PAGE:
Lack of Interactive Instruction:
“At first the teacher wasn’t staying. [They’d] talk about certain things ask a couple of questions then sign off and allow [the students] to do the work on their own. If [the teacher] was in the classroom there would be a chance to discuss further,” Ishay said. She further explained that in the beginning the online class format the teachers were on for fifteen minutes per subject. Now it’s one hour per subject and “teachers are staying on the call during the work until its done.”

Glitches: Another concern Karina experienced was the question of how to be sure the assignment they submitted was received by the teacher. Glitches in Google Classroom and other platforms were experienced. Karina took screenshots to prove the work was submitted on her end, which came in handy when the work hadn’t been received on the teacher’s side. “Report card time was tough, but we were able to work it all out at the end as they allowed us to resubmit any assignments that seemed to be missing or stuck.”

Staying Motivated:
“Ariana is a hands-on learner — likes to be there at the moment when things are taking place. To be at the computer for an hour straight that was difficult,” said Ishay. She has discussed with the teacher different strategies to keep the students engaged such as games as a reward or going to a breakout room for interactive discussions.

New Beginnings:
The fall term has begun for Success Academy. Ishay reports, “Things have gotten better. If there is any issue I’ll put in my two cents to make things better.”  Some of Ishay’s ideas are having students dress for online classes like they would if they were going to school. “Maybe in a uniform or a t-shirt with the school logo” — something that viscerally puts them in the mindset and community of being at school. As for the teachers, “Whether charter school or public school, teachers who stay online to assist their students keep the kids on point. If the teacher is sitting in front of the laptop they can see what they are doing. And maybe get a background that looks like a classroom.”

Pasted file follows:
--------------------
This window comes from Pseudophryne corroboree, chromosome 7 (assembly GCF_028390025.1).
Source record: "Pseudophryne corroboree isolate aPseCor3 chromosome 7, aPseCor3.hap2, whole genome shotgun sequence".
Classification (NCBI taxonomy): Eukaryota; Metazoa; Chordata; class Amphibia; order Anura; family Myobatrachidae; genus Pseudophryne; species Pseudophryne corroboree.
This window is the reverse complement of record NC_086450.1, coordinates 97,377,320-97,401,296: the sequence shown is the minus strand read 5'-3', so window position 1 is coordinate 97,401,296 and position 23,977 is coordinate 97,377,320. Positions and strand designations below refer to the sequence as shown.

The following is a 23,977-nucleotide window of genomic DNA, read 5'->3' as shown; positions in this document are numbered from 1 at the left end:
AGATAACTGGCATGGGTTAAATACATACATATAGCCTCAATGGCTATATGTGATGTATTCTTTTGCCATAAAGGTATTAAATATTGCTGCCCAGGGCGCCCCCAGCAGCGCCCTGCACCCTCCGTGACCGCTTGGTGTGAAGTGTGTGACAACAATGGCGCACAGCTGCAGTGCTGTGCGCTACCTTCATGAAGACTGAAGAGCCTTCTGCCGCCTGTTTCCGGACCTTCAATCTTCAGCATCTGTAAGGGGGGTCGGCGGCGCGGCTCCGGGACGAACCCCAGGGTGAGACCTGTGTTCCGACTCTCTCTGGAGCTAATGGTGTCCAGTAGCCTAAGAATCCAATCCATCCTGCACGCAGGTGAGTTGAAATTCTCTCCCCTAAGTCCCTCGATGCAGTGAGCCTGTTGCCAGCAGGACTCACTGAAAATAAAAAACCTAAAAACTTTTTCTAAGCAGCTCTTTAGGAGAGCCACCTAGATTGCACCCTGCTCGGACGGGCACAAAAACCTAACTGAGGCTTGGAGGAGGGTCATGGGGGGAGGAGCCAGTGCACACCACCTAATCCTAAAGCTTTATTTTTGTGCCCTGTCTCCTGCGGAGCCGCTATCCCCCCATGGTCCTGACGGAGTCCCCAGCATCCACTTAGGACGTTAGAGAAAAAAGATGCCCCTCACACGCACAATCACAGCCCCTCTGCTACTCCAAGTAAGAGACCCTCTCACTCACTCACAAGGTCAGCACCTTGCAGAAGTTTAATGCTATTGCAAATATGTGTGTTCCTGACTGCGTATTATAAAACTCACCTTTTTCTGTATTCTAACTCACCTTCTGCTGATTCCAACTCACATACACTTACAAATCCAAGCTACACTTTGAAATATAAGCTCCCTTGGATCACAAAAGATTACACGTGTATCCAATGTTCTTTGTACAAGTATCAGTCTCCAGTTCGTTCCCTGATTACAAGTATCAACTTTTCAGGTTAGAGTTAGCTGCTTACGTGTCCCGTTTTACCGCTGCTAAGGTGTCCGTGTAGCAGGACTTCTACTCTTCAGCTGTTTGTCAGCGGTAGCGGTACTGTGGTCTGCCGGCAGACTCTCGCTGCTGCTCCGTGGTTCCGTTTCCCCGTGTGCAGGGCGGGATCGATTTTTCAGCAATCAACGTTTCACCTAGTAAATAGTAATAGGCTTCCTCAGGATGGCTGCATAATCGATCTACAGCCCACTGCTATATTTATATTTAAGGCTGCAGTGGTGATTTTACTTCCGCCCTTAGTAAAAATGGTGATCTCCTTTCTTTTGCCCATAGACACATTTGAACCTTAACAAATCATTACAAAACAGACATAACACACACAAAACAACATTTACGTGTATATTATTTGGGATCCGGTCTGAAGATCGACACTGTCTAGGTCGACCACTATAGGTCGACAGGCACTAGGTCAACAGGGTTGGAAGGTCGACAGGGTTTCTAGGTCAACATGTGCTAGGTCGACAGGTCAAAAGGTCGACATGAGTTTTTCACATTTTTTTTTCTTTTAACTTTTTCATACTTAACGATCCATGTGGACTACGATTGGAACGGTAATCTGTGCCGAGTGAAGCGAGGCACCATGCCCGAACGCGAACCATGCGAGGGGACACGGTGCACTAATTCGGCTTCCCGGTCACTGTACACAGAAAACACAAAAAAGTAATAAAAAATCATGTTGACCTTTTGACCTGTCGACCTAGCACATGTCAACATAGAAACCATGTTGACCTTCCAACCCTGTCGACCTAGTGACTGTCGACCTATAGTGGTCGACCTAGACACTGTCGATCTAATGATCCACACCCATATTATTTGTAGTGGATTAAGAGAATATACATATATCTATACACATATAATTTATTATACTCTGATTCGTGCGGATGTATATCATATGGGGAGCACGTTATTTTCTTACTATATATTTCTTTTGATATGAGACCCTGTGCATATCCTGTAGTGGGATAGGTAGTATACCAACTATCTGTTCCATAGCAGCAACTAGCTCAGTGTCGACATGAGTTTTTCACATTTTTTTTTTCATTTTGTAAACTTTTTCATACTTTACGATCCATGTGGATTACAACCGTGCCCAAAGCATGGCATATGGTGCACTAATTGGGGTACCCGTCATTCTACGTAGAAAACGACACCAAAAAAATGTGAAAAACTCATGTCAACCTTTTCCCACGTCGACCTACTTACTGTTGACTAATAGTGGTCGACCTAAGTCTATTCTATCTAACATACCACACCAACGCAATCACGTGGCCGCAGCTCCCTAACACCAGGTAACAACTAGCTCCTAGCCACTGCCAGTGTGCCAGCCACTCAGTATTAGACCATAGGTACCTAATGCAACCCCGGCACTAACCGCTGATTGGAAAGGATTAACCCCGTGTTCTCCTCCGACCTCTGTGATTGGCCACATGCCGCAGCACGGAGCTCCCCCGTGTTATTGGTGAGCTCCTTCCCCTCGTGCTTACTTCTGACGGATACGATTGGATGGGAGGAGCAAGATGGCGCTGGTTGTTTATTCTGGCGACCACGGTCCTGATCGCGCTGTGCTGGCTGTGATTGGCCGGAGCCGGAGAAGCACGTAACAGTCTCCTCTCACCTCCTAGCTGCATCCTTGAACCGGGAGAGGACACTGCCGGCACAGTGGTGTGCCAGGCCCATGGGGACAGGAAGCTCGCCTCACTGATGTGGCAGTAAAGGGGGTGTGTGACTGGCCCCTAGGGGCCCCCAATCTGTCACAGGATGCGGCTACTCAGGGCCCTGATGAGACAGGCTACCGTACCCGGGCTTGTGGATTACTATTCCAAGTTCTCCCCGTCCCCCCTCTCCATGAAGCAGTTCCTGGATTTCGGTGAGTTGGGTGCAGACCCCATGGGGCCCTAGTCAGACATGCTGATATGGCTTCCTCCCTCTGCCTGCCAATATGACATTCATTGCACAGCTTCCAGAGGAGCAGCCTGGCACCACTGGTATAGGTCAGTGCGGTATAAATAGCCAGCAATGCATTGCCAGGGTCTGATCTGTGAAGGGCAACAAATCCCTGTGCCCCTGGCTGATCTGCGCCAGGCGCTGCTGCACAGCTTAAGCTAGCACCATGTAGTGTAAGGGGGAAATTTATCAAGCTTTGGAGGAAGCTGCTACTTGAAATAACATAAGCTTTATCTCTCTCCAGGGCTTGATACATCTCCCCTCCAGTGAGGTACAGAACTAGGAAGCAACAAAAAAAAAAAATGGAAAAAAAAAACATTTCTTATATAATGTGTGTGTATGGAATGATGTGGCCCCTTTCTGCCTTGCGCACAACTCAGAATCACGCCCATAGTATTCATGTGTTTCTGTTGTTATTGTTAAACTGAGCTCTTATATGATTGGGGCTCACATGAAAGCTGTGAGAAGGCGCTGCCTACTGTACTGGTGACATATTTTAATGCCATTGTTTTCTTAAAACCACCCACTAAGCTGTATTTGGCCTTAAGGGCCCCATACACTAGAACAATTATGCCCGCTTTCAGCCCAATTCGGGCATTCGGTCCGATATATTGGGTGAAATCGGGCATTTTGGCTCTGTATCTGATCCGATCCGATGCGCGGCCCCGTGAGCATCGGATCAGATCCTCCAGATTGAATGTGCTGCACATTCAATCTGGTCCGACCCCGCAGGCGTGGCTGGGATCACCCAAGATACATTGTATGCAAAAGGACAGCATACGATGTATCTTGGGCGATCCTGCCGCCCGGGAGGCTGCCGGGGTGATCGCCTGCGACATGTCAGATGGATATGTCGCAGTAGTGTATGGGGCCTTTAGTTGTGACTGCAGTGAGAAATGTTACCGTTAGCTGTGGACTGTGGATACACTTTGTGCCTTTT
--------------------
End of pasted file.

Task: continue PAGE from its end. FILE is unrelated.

Susan Anderson, executive director of Town Square and also a mother, in July started circulating a petition to improve online learning in NYC public schools. In particular she advocated for daily live synchronous instruction.

It is a concern that some of the above-mentioned issues will produce a significant learning gap in households that are economically challenged and are not able to afford high-speed internet or tools for virtual learning. In July the National Survey on Public Education’s Coronavirus Pandemic Response’s First Look Brief was released. It showed a striking gap in quality between students in high-poverty districts and low-poverty districts. For instance, 32% of students in high-poverty districts received live virtual instructional support from the student’s teacher compared to 53% of students in low-poverty districts.

Students who are not fluent in English are another group who may struggle more with an online learning platform. This was addressed by a Chalkbeat article published on August 31, 2020. “Months of remote instruction could mean these high-need students are starting the school year with big learning losses, especially because social interaction at school is key for practicing a new language, educators said. As the majority of learning will continue remotely, it could deepen inequities between them and their fellow students who are fluent in English.”

The first day of remote learning for the New York City Department of Education (DOE) will be September 16. (Mayor Bill de Blasio announced on September 1 that an agreement between Schools Chancellor Richard A. Carranza, UFT President Michael Mulgrew, CSA President Mark Cannizzaro, DC 37 Executive Director Henry A. Garrido, and him had been made to begin in-person learning on September 21st.) All students (those choosing remote and blended learning) will participate in a virtual orientation on Wed, September 16 through Friday, September 18. This will give them the opportunity to, “reconnect to their school community, learn the health and safety procedures, check technical connectivity, and have wellness checks with their teachers and guidance staff,” from the DOE website. The DOE website does not go into much detail as to the form and structure that remote learning will take.

As there is no such thing as a nutritious virtual lunch, beginning with the 2020-2021 school year, students or their parents/guardians may pick up meals for students on days they are attending school remotely. Take-Out meals for students will be available on school days only, 9:00AM-12 noon. Take-Out meal locations will be shared soon.

Author: Lori Ann Doyon

Managing editor, head writer, and lead photographer of Greenline | North Brooklyn News since October 2014. Resident of Williamsburg, Brooklyn since 1990.